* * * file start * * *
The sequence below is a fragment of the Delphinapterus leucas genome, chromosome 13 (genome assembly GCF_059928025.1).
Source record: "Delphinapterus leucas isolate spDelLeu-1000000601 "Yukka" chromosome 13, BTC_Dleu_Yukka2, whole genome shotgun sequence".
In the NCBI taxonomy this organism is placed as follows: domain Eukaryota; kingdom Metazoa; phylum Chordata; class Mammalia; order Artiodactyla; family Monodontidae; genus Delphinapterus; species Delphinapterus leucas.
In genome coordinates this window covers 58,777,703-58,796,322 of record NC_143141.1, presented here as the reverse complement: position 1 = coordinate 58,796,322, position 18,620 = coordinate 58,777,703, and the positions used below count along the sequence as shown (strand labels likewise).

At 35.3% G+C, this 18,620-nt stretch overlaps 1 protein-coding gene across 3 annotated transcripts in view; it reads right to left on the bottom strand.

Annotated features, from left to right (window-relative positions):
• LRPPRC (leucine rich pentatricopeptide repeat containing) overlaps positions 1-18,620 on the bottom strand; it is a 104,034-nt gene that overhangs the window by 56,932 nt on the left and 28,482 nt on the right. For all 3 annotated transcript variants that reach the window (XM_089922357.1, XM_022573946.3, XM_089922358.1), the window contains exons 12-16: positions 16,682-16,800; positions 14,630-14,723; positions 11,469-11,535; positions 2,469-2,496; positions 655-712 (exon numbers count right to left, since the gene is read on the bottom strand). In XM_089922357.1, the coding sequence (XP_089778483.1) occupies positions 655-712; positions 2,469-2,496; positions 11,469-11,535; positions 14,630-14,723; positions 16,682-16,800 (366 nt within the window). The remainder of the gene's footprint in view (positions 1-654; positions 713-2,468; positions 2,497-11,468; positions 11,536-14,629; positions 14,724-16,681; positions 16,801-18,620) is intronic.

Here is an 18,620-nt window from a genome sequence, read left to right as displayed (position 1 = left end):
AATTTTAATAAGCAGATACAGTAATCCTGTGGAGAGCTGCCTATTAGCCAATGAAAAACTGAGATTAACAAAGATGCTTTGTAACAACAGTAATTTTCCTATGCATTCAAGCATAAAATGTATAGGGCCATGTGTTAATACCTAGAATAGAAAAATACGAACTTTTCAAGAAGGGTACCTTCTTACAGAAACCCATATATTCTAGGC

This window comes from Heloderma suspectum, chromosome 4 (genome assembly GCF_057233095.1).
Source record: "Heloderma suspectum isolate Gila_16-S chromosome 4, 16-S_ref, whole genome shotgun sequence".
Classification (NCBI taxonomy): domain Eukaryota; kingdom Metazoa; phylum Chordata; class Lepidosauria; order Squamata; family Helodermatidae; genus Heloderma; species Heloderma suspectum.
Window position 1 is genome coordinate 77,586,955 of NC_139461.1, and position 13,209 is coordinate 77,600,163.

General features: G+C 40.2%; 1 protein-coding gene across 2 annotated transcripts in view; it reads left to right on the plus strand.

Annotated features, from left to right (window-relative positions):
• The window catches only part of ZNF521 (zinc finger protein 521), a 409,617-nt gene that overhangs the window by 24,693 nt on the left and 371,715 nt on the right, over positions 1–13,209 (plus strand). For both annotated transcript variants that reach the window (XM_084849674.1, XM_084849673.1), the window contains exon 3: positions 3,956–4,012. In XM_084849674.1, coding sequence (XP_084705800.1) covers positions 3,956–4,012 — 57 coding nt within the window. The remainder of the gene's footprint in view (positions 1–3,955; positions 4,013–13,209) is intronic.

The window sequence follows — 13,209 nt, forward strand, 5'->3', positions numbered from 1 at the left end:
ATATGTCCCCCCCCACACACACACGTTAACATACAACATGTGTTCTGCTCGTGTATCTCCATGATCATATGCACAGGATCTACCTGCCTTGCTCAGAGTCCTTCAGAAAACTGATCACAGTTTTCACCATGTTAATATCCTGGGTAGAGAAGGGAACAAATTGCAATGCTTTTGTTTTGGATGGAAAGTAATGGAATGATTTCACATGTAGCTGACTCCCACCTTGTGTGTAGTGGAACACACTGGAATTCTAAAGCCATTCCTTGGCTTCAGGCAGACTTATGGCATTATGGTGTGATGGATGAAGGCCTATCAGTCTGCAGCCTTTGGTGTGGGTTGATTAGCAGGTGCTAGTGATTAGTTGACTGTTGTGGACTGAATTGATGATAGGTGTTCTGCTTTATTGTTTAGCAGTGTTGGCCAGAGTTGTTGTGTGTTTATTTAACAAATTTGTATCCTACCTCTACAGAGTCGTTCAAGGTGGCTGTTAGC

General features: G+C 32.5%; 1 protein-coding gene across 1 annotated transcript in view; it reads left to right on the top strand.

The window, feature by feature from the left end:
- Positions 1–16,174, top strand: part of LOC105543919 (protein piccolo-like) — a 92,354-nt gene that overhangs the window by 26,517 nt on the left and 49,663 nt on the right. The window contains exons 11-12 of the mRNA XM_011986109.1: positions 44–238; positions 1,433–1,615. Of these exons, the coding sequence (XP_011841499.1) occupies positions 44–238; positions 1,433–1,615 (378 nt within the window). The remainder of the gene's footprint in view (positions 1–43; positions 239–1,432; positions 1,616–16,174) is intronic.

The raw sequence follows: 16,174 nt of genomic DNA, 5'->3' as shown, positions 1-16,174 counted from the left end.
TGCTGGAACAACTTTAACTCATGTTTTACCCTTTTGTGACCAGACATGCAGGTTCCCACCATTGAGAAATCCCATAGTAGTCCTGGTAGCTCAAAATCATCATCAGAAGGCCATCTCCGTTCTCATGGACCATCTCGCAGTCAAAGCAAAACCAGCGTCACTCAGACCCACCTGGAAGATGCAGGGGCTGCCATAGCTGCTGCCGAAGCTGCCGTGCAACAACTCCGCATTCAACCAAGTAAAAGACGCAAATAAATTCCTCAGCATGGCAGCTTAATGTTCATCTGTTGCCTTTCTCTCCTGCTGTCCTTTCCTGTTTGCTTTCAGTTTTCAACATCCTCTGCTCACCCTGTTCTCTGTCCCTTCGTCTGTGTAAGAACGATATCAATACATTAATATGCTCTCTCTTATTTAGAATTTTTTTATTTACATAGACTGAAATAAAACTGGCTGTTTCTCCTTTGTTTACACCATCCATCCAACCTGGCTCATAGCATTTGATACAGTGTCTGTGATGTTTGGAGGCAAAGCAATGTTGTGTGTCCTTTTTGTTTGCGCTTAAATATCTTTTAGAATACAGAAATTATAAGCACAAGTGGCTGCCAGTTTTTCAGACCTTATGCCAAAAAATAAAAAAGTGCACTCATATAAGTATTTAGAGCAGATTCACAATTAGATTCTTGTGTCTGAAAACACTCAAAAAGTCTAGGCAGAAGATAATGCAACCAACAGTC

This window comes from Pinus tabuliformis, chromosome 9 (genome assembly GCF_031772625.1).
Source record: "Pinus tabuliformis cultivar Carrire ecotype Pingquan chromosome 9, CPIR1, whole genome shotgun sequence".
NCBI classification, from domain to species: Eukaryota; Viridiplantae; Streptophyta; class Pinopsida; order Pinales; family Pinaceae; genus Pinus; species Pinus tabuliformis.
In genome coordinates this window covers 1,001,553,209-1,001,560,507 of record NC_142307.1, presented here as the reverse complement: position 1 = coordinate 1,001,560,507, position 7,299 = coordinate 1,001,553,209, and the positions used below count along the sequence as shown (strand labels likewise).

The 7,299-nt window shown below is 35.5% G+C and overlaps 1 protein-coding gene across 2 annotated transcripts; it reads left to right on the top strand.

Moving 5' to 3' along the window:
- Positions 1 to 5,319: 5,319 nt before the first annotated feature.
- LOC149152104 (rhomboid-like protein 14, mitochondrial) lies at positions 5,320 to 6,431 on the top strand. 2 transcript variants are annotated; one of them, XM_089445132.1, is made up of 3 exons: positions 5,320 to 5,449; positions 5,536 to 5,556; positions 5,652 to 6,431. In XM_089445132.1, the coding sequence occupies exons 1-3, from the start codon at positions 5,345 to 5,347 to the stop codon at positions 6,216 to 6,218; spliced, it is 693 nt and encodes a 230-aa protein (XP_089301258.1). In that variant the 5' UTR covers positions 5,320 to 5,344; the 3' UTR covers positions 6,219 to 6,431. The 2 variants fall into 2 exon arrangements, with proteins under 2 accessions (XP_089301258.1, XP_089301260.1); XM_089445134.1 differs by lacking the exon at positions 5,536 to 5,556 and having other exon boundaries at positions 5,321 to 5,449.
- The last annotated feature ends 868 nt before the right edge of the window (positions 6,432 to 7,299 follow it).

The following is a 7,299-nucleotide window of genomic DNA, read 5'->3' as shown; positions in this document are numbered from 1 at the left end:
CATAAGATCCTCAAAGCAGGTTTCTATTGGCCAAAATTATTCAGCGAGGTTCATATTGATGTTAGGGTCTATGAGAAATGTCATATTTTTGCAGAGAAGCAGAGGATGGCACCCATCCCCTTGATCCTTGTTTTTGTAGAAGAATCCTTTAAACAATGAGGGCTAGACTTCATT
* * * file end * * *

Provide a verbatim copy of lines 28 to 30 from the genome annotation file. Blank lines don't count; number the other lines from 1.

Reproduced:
The 7,299-nt window shown below is 35.5% G+C and overlaps 1 protein-coding gene across 2 annotated transcripts; it reads left to right on the top strand.

Moving 5' to 3' along the window:
- Positions 1 to 5,319: 5,319 nt before the first annotated feature.